Why would anyone believe that cheap surgery is a good choice?

If you live in southern California, you can’t miss the billboards advertising laparoscopic gastric banding at “1-800-GET-THIN” outpatient surgery centers.  They feature happy people who’ve lost 100 pounds or more, and urge you to “let your new life begin” by having a “lap band” inserted.  Fees at these centers are much lower than they are at university medical centers or other major hospitals.

Recently, however, those surgery centers and their owners have been in a lot of trouble.  Patient deaths have been reported in detail by the Los Angeles Times.  Whistleblower lawsuits by former employees have accused the surgery centers of performing gastric banding with unqualified staff and unsanitary, malfunctioning equipment.   Members of Congress are calling for hearings to question the aggressive advertising that failed to disclose “lap band” risks.

Why would anyone believe that cheap surgery is a good choice?  Think about it for a moment.  If you buy a knock-off Rolex watch from a street vendor, are you really surprised if tarnish rubs off on your wrist?

Yet we hear little else these days but criticism of the high cost of health care, and demands for better quality at less expense.  No doubt there’s waste in any system that can be trimmed.  When my life is on the line, though, I’d prefer for my doctors and nurses not to be chintzy with my care.  The push to move procedures from the inpatient to the outpatient setting to save money has reached dangerous extremes.

Outpatient centers do a wonderful job at making it easy and comfortable for patients to have simple procedures done.   There’s little reason to go to a major hospital to have a routine breast biopsy, cataract extraction, or carpal tunnel release, unless you’re an exceptionally high-risk patient.

But far more invasive procedures are being done at outpatient surgery centers today, and they’re being done on patients who are sicker and at higher risk.  Most microdiskectomies go smoothly, but occasionally the aorta is nicked.  How many patients realize that no blood is available for transfusion at an outpatient surgery center, no matter how desperate the need?

The whole concept of cut-rate surgery centers ought to raise eyebrows and inspire questions.  They’re unlikely to have good equipment to manage a difficult airway, or the drugs to treat a rare but deadly complication such as malignant hyperthermia. Are first-rate physicians and nurses likely to seek employment at such a place?  The pay isn’t going to be top notch, because that would raise costs.  Perhaps these places attract personnel who can’t find work elsewhere.

“Suboptimal” care by the anesthesiologist contributed to a woman’s death after weight-loss surgery at a Beverly Hills clinic connected to the 1-800-GET-THIN advertising campaign, according to an autopsy report by the Los Angeles County coroner.  At the time of the incident, the anesthesiologist was on probation—and ordered to participate in an anger management program—after the state medical board determined that he had assaulted a process server with a meat cleaver.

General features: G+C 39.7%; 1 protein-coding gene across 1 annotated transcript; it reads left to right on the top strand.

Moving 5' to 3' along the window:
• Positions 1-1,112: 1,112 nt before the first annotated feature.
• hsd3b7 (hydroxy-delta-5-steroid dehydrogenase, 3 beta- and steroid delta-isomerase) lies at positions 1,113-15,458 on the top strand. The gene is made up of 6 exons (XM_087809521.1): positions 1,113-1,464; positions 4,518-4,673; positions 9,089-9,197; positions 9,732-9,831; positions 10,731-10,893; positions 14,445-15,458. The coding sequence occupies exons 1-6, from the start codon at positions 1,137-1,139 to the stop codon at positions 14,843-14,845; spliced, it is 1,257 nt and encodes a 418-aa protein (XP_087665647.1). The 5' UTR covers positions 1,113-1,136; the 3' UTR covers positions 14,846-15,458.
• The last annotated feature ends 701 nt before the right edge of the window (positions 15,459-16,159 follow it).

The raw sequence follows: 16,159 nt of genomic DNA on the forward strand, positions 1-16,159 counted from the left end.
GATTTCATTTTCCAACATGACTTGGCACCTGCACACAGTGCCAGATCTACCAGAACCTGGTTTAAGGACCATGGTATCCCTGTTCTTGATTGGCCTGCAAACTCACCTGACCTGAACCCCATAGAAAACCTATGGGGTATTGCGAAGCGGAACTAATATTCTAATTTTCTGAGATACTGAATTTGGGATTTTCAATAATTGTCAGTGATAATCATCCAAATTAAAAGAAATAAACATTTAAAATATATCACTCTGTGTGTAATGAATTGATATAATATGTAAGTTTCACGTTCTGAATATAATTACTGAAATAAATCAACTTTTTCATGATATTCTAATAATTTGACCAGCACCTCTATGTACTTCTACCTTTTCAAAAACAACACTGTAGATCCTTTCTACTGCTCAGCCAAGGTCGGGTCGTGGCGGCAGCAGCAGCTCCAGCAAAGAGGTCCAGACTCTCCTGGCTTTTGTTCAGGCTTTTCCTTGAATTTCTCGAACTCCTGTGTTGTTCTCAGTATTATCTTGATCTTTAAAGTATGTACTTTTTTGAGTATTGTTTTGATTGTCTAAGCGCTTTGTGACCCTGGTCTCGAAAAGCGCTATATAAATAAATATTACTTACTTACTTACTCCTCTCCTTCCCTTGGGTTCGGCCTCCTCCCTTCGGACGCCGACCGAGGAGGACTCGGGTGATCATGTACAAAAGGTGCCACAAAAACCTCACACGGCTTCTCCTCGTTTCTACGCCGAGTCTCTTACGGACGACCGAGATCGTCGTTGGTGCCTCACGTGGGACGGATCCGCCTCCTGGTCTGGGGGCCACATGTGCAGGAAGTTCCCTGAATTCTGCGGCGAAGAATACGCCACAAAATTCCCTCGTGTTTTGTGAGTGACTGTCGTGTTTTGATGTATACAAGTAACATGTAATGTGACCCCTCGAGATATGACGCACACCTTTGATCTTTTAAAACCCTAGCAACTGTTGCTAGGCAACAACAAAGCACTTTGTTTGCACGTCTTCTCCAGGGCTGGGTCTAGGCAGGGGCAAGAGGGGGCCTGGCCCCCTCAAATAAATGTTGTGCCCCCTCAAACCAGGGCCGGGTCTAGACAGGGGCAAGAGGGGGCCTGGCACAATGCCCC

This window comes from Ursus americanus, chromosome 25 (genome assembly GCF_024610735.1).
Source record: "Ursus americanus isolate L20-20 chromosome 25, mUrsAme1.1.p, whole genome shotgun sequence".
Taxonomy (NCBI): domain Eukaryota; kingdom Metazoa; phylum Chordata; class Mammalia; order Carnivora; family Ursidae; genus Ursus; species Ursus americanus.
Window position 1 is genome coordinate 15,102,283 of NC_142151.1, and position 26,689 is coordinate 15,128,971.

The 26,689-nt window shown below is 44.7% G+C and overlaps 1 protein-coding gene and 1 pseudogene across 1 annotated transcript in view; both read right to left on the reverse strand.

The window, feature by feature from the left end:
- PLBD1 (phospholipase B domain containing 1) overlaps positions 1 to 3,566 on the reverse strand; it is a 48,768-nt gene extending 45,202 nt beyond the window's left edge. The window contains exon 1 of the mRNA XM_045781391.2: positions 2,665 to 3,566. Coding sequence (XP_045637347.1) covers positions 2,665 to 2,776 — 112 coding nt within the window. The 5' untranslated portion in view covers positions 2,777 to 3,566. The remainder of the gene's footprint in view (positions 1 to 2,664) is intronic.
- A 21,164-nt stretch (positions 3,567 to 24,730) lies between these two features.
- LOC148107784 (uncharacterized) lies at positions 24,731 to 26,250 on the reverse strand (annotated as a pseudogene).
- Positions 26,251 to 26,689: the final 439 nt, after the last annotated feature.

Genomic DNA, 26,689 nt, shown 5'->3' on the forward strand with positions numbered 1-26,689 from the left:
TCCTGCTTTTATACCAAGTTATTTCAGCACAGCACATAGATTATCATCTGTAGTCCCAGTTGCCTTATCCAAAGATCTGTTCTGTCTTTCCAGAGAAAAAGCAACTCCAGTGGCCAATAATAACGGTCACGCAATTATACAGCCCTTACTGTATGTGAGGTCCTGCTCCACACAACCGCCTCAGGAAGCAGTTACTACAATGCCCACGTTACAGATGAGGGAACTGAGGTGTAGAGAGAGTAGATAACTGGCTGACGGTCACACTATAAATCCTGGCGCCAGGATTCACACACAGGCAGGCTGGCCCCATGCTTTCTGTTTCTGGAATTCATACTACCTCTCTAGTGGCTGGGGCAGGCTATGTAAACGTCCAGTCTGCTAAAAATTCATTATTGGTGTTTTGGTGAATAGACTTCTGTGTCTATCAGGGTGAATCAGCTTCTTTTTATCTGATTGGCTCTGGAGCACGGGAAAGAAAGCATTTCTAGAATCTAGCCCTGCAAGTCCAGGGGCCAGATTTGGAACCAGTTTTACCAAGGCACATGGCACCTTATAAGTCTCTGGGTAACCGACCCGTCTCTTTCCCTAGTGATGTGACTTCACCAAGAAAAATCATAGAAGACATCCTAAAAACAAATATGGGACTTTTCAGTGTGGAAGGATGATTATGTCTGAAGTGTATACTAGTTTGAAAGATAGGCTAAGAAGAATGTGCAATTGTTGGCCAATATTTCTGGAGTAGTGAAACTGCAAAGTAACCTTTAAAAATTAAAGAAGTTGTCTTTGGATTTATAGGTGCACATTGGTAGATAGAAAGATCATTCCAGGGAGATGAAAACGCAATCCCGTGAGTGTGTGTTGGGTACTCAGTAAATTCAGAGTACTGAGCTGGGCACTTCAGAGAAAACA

Many outpatient surgery centers are owned in part by surgeons. It’s possible that profit can motivate them to schedule procedures there that exceed the bounds of safety.  Many morbidly obese patients have other health problems such as hypertension, reflux, and asthma that can raise their risk of complications from general anesthesia.  It can be difficult to intubate or ventilate them. Though the patient might be safer at an inpatient hospital, the surgeons will lose the facility fee if the procedure isn’t done at their own outpatient center.

Once, I was doing a preoperative exam on a slim, healthy young patient, and I was surprised to see a 12-inch midline scar on her abdomen.   What happened?  At the start of a previous laparoscopic procedure, the Veress needle punctured a major artery.  Since she was in a hospital at the time, a vascular surgeon was available to repair the injury at once.  The patient recovered uneventfully and went home only a few days later.  Had the same injury occurred at an outpatient center, the outcome might not have been as happy.

This is not to say that ambulatory surgery centers shouldn’t exist.  Many are excellent, are located close to major hospitals, and can transfer a patient rapidly in the rare cases when that becomes necessary.  At the medical towers adjacent to my hospital, several plastic and hand surgeons have state-of-the-art operating rooms in their office suites.  There’s a connecting bridge directly to the hospital, and the same MD-only anesthesiology group staffs both facilities.

Recently I noticed a magazine ad for “cheap” helicopter tours over the Hawaiian Islands.  To me, that seems like an unwise way to save money.  If I were going to book a tour, I’d like some assurance that the helicopter pilot was well paid and happy, and that all the equipment was modern and scrupulously maintained.

First-rate surgery is never going to be able to compete financially with the care at cut-rate surgery centers, but patients should understand that you get what you pay for.  Your life could depend on it.